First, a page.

• Saturday 12 22:15 - 23:45

    SonarClub - Old Bus Station

Everything James Lavelle has created and initiated has been driven by the same irrepressible sense of curiosity and an incorruptible willingness to take risks. The music released today under the banner of UNKLE is very different from early UNKLE records. The spirit is the same.

2014 promises to be a landmark year for independent music svengali James Lavelle. Coinciding with his 40th birthday he will launch Mo’ Wax21: Urban Archaeology - a mind blowing Kickstarter resourced exhibition and a lavish Rizzoli published book to celebrate the 21st birthday of Mo’ Wax records, the label he launched as a teenager. It will also see him take on Meltdown on London’s South Bank. Joining a long list musical luminaries such as Yoko Ono, Ornette Coleman, Massive Attack, Nick Cave, John Peel, Lee ‘Scratch’ Perry, Patti Smith, amongst others, is according to James, “one of the proudest moments of my life in music so far.”

Since the early Nineties James Lavelle has been on a global roller coaster ride. It’s taken him from being an obsessive 18 year old indie record label boss to the heart of corporate record company darkness and back to the light with an array of dynamic visual adventures based around the collective musical experience of his UNKLE project.

A child of the sampling generation, he has honed his curatorial skills while riding the tidal wave of information technology. The Nineties were hectic - an endless cycle of clubbing and unfettered creativity and his Mo’Wax label was bold, irreverent and “Kicking More Phunk Than A Shaolin Monk”. He released a flood of hip, deftly packaged 12”singles and ventured far and wide in search of like-minded souls. He forged links with Japan’s hip hop originals Major Force and DJ Krush but it was in Oakland California that he found the future - Josh Davis aka DJ Shadow. 
In ‘96 Rolling Stone magazine declared Mo’ Wax as the true source of ‘Trip Hop’ - a decision underpinned by the aural impact of DJ Shadow’s ‘In/Flux’ 12” single – but In reality, it was the ‘Headz’ compilation, released in ‘94, complete with cover art by Massive Attack’s 3D that took ‘trip hop’ worldwide. What followed was DJ Shadow’s skilfully crafted ‘Endtroducing’ LP – a homage to his trusty Akai MPC60 and a seminal slab of vinyl that has since notch up sales in excess of a million.

A label deal with A&M appeared to give James the freedom to pursue the Mo’ Wax grail and UNKLE that chosen to deliver the vision. DJ Shadow took on the producer role of ‘Psyence Fiction’. Meanwhile James commissioned Futura2000 to provide the artwork and succeeded in enlisting Radiohead’s Thom Yorke and ex-Verve frontman Richard Ashcroft to the project. It was a radical venture that predictably met with the glint of sharpened critical knives. A combination of youth and boundary breaking ambition has never endeared James Lavelle to the critics.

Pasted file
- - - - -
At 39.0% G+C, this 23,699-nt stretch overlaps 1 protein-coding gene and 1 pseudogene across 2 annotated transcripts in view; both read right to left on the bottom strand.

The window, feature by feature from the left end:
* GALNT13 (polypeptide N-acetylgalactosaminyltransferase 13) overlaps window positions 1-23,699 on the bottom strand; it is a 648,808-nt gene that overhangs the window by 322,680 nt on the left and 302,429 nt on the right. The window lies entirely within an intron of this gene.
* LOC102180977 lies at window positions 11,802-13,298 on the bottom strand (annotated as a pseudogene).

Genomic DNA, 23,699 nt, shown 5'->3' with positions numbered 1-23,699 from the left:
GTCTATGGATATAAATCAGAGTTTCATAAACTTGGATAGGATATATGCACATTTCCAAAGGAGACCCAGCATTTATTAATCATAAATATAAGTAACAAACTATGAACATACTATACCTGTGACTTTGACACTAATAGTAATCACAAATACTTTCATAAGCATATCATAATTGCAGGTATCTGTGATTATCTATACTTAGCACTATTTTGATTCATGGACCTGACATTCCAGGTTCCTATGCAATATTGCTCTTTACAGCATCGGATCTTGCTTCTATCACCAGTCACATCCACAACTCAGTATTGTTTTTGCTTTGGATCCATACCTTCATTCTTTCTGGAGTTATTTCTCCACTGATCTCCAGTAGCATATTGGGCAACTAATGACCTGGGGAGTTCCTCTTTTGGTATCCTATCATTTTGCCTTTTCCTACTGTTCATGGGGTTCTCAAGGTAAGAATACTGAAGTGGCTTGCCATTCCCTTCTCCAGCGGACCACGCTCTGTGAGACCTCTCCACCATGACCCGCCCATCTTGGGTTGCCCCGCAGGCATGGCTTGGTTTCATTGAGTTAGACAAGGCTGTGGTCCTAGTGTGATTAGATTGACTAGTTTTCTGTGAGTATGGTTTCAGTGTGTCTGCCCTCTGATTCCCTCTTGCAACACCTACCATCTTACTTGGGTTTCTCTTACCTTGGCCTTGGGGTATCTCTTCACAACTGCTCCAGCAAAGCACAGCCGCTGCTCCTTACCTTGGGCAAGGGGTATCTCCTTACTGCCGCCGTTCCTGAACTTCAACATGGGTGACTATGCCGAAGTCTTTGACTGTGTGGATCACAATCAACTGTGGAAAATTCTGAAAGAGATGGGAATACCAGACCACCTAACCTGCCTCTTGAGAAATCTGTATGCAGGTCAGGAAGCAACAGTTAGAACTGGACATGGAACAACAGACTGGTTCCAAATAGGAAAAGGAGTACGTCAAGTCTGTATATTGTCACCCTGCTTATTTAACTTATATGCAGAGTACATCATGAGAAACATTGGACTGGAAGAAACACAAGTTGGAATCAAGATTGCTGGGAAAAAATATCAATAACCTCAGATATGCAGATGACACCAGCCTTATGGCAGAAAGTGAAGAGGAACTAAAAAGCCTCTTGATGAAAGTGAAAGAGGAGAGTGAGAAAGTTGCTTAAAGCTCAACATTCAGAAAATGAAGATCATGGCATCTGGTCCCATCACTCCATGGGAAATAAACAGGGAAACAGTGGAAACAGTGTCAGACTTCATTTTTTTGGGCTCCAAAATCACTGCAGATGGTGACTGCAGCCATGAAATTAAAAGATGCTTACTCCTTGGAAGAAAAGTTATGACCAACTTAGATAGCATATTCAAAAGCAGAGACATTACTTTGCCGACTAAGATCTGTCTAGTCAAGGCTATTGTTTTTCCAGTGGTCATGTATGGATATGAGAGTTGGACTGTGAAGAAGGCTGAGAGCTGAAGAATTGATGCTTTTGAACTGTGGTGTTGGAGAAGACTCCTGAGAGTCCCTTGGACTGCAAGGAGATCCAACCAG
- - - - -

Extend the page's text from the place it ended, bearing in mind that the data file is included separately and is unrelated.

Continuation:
Ironically, the deal-breaker when signing to A&M records was a Jean-Michel Basquiat drawing that declared “Cowards with get rid of you, the sky is the limit”. It proved an apt warning. At the dawn of the new millennium A&M imploded and took with Mo’ Wax with it. Financial uncertainty ensued. He sold the Basquiat, reverted to his DJ career and pressed on with UNKLE

James Lavelle loves dj’ing. It’s back to basics. He describes his five year long residency at Fabric as “insane” and is happy to point out that he’s had residencies in all of the Top 10 clubs in the world including Zouk and Womb. 

Obsessed with the collision of music, fashion and art James forged links with Nigo at A Bathing Ape and launched Mo' Wax Arts to translate Futura 2000’s concepts and images into merchandise, toys and fashion. He was mates with iconoclastic London fashion genius Lee Alexander McQueen and continues to work with McQueen collaborators Warren Du Preez and Nick Thornton Jones. Daydreaming with…. James Lavelle was launched at London’s Museum Of Mankind and has produced collaborations with celebrated artists like Jonathan Glazer, 3D, Jonas Burget, Doug Foster and Turner Prize nominee Nathan Coley. 

In 2005, he set up Surrender - a clothing line and boutique record label dedicated to all things UNKLE Over a five period they produced three UNKLE albums - ‘War Stories’, ‘End Titles- Stories For Films’, ‘Where Did Night Fall’ and around 150 tracks. UNKLE's progression in the studio from a classic hip hop aesthetic to breakbeats-meet-house to electronica to rock has also been instrumental in been UNKLE manifesting as live band that’s successfully toured the world.

The UNKLE crew has been populated by a bunch of serious players who have made a massive impact on the UK music scene and beyond. Tim Goldsworthy set up DFA records, Nick Huggett signed Adele, M.I.A and Dizzee Rascal, Damian Taylor is Bjork’s right hand person, Cameron Craig is a Grammy winning engineer and Jim Abiss and Paul Epworth are both producers at the top the game – think: Adele, Kasabian, Plan B, Florence & The Machine. Another UNKLE veteran Toby Feltwell went on to run Bathing Ape and Billionaire Boys Club with Nigo and Pharrell.

Herein lies the journey of a hip hop, subway art, Massive Attack obsessed kid from Oxford. It’s been a wild and mind expanding journey. The learning curve has been steep. One collaboration leads to another and as 2013 draws to a close James is thrilled that a song he’s co-written with Josh Homme of Queens Of The Stone Age for ‘...Like Clockwork’ sits at the top of the US charts. Though Mo’ Wax21: Urban Archaeology will conjure memories good and bad , James feels, for the first time in a long time he’s got a blank canvas . His focus is always on the future. Watch this space.